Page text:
Showered with applause and chants of “Lula!”, Brazilian President-elect Luiz Inacio Lula da Silva made an impression at a UN climate conference in Egypt Wednesday, his first trip abroad since being elected.
Despite a mixed environmental record and jail time on his resume, the 77-year-old left-wing politician drew crowds curious about his promises to protect the Amazon rainforest.
“Brazil is back,” Lula said repeatedly, words his supporters chanted during his speech at the COP27 conference in the Red Sea resort of Sharm el-Sheikh.
Hundreds of people packed rooms at two separate events he attended, asked him for selfies and called his name.
UN security closed the doors as the hall filled up for his speech, leaving a disappointed crowd outside.
Expectations are high for Lula to protect the Amazon after rampant deforestation under far-right President Jair Bolsonaro.
At COP27, Lula pledged to fight deforestation, offered to host UN climate talks in the Amazon in 2025 and pledged to make Brazil a leader again in the global fight against climate change.
“Lula represents a political change for Latin America,” said Adrian Martinez Blanco, who is attending the climate conference for Costa Rican NGO La Ruta del Clima.
“It’s a shift to protecting the planet, the Amazon, human rights, the rights of indigenous peoples,” he said.
– ‘Back in the fold’ –
Lula, who was president from 2003 to 2010, made a huge political comeback by defeating Bolsonaro.
He left office a working-class hero in charge of a resource-driven economic boom that lifted 30 million people out of poverty.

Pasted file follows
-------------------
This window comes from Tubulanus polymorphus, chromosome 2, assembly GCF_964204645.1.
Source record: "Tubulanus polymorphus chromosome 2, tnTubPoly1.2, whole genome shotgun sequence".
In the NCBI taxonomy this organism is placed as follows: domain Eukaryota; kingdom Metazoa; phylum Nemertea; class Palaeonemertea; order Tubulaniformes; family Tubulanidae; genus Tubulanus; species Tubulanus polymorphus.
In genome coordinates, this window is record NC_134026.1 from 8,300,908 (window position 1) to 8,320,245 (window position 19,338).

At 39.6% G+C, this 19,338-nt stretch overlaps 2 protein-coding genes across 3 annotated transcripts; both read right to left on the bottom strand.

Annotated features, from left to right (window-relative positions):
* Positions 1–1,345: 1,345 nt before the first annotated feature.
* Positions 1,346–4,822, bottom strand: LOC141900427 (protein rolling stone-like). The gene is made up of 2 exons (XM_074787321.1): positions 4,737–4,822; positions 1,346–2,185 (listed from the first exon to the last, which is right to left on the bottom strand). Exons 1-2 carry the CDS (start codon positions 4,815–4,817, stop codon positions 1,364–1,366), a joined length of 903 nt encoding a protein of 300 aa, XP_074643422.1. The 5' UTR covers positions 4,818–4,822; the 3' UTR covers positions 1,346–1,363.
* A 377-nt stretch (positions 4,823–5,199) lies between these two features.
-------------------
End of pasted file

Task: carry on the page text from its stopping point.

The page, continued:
But he then got caught up in a massive corruption scandal and served more than 18 months in prison as of 2018. His conviction was later overturned.
“It’s very interesting to listen to him first hand and understand how he manages to capture so much love from his people – while also not necessarily being the best for the country,” says Sofya Levitina, a student at the University of Connecticut, referring to the corruption scandal.
Melissa Yokoe Ashbaugh, who studies at the same American university, said her “impression of the excitement is that he’s coming back from a populous right-wing (that is) anti-environment.”
“It’s kind of a hope of people involved in this kind of climate action that global governments like his will represent those interests,” she said.
Brazilian climate activist Mariana Paoli, who leads global advocacy at Christian Aid, said Brazil had become a “pariah state” when it came to climate policy under Bolsonaro.
“It’s so good to see Lula bring Brazil back into the game,” she said in a statement.